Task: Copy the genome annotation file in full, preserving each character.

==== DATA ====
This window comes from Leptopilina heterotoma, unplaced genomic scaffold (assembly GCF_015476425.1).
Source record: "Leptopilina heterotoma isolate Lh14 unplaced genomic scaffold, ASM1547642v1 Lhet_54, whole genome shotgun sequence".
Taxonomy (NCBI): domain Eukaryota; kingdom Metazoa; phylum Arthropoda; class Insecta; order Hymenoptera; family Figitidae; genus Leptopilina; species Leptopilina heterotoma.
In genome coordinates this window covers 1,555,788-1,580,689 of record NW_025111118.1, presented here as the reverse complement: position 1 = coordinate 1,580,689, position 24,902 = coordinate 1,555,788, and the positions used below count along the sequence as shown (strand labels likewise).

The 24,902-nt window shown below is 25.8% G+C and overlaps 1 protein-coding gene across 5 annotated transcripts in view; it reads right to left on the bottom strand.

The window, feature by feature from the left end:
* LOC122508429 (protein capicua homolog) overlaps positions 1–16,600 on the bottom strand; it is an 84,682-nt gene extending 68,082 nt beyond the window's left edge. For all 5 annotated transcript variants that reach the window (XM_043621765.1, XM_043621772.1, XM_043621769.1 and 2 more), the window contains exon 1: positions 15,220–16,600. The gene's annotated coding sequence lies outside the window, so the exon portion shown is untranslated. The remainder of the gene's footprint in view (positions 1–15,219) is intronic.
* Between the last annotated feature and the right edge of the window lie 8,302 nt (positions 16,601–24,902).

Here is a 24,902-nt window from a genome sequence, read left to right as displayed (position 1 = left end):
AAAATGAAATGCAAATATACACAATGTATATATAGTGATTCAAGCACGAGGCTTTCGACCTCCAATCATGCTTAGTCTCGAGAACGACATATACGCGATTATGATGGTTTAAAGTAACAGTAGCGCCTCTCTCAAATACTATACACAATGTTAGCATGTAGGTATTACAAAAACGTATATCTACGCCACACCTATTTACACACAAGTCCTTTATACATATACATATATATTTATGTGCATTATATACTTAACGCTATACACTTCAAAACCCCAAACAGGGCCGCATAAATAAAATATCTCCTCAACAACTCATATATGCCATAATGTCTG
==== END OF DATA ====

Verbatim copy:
This window comes from Leptopilina heterotoma, unplaced genomic scaffold (assembly GCF_015476425.1).
Source record: "Leptopilina heterotoma isolate Lh14 unplaced genomic scaffold, ASM1547642v1 Lhet_54, whole genome shotgun sequence".
Taxonomy (NCBI): domain Eukaryota; kingdom Metazoa; phylum Arthropoda; class Insecta; order Hymenoptera; family Figitidae; genus Leptopilina; species Leptopilina heterotoma.
In genome coordinates this window covers 1,555,788-1,580,689 of record NW_025111118.1, presented here as the reverse complement: position 1 = coordinate 1,580,689, position 24,902 = coordinate 1,555,788, and the positions used below count along the sequence as shown (strand labels likewise).

The 24,902-nt window shown below is 25.8% G+C and overlaps 1 protein-coding gene across 5 annotated transcripts in view; it reads right to left on the bottom strand.

The window, feature by feature from the left end:
* LOC122508429 (protein capicua homolog) overlaps positions 1–16,600 on the bottom strand; it is an 84,682-nt gene extending 68,082 nt beyond the window's left edge. For all 5 annotated transcript variants that reach the window (XM_043621765.1, XM_043621772.1, XM_043621769.1 and 2 more), the window contains exon 1: positions 15,220–16,600. The gene's annotated coding sequence lies outside the window, so the exon portion shown is untranslated. The remainder of the gene's footprint in view (positions 1–15,219) is intronic.
* Between the last annotated feature and the right edge of the window lie 8,302 nt (positions 16,601–24,902).

Here is a 24,902-nt window from a genome sequence, read left to right as displayed (position 1 = left end):
AAAATGAAATGCAAATATACACAATGTATATATAGTGATTCAAGCACGAGGCTTTCGACCTCCAATCATGCTTAGTCTCGAGAACGACATATACGCGATTATGATGGTTTAAAGTAACAGTAGCGCCTCTCTCAAATACTATACACAATGTTAGCATGTAGGTATTACAAAAACGTATATCTACGCCACACCTATTTACACACAAGTCCTTTATACATATACATATATATTTATGTGCATTATATACTTAACGCTATACACTTCAAAACCCCAAACAGGGCCGCATAAATAAAATATCTCCTCAACAACTCATATATGCCATAATGTCTG